As you look at all the available frameworks, you’ll notice that using the Gorilla Web Toolkit packages is pretty standard. Are you planning on adding Websockets to your app at any point in the future? Check out the GWT Websocket package. Notice that in order to upgrade a connection to a Websocket, you need to have access to the raw Request and ResponseWriter.
Choose Age Over Beauty
This may be more of a fascination with this silly expression, but I think it applies. Just like illness, software bugs only present themselves when a lot of people have been touching something. That shiny new framework is only shiny and new because nobody has used it yet. Go is new in general, so just beware. A lot of code may not have seen the horror of a production environment and the users it attracts.
I chose web.go to build a prototype application last year. It was a nice framework. I needed a lot of basic features that it didn’t have yet. I also had pretty severe time constraints so I had to maintain my own fork with my changes. As things progress, my implementations differ from those introduced into the main fork and now I’m using my own web framework or having to rewrite a lot of code.
It is always nice to have hard problems solved when you arrive. With a language as new as Go, this may not always be the case however.
Ignore the Active Contributor Count
Unless the project has already lost that new car smell, active contributors can fade pretty quick. Revel has a very healthy commit history. However looking at any specific time period you may have very few commits, or a ton of commits across several people. There is no data (that I know of, other than manual inspection anyway) to determine if these commits are features or bug fixes. Are they removing extraneous features? Or commented out code?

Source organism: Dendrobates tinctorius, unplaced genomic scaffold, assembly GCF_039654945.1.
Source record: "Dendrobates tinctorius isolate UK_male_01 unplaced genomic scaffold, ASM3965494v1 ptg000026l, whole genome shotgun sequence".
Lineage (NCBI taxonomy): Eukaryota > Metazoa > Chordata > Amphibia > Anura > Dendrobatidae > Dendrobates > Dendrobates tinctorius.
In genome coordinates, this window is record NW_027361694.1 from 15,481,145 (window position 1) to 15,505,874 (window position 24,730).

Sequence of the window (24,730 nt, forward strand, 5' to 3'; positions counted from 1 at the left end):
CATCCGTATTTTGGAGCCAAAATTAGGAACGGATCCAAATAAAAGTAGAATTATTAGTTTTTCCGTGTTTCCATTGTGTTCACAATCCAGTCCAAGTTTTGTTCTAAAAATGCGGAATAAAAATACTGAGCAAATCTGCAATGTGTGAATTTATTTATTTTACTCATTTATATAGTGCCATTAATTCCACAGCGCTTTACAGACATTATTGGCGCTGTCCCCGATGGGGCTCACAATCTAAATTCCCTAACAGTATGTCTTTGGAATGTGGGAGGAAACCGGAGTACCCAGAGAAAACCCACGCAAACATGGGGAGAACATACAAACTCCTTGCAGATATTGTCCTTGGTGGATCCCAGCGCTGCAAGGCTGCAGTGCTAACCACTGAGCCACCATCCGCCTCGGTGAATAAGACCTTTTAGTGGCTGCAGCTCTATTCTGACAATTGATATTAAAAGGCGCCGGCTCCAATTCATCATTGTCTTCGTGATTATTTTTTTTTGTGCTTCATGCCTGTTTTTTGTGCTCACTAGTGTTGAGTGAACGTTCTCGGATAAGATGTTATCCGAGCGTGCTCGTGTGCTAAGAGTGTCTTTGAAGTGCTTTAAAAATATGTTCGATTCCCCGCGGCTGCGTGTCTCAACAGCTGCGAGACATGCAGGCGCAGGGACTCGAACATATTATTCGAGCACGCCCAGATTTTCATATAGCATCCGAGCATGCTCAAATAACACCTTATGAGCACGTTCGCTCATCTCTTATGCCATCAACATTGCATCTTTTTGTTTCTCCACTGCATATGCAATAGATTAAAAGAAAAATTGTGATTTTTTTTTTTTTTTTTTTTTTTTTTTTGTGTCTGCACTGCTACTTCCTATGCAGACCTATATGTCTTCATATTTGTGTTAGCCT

As the contributor count drops, you may be looking at a project with no more bugs! Or another new shiny framework may have popped up and everybody left for the new toy.
I just find this to be a hard metric to use to really quantify a projects future success.
If you have a counter example to this, then you should use the benchmarks in that counter example. But most often benchmarks are for “Hello World” cases which are best handled by a web server written in assembly.
If you are going to have users login and pull data, then you will probably be writing your own benchmarks to test sessions and database access and cache misses. You aren’t going to find any generic benchmark to help you out.
One pretty neat idea entering into the Go world is using a Trie for route parsing. I first saw this in ant0ine’s go-urlrouter package. Tiger Tonic uses it as well. This is a neat benchmark because it shows a significant speed improvement in the route lookup (over regular expressions). But remember, almost everything else out there (in any language) uses regular expressions to parse routes. While this is neat, you may be optimizing the wrong part of your program.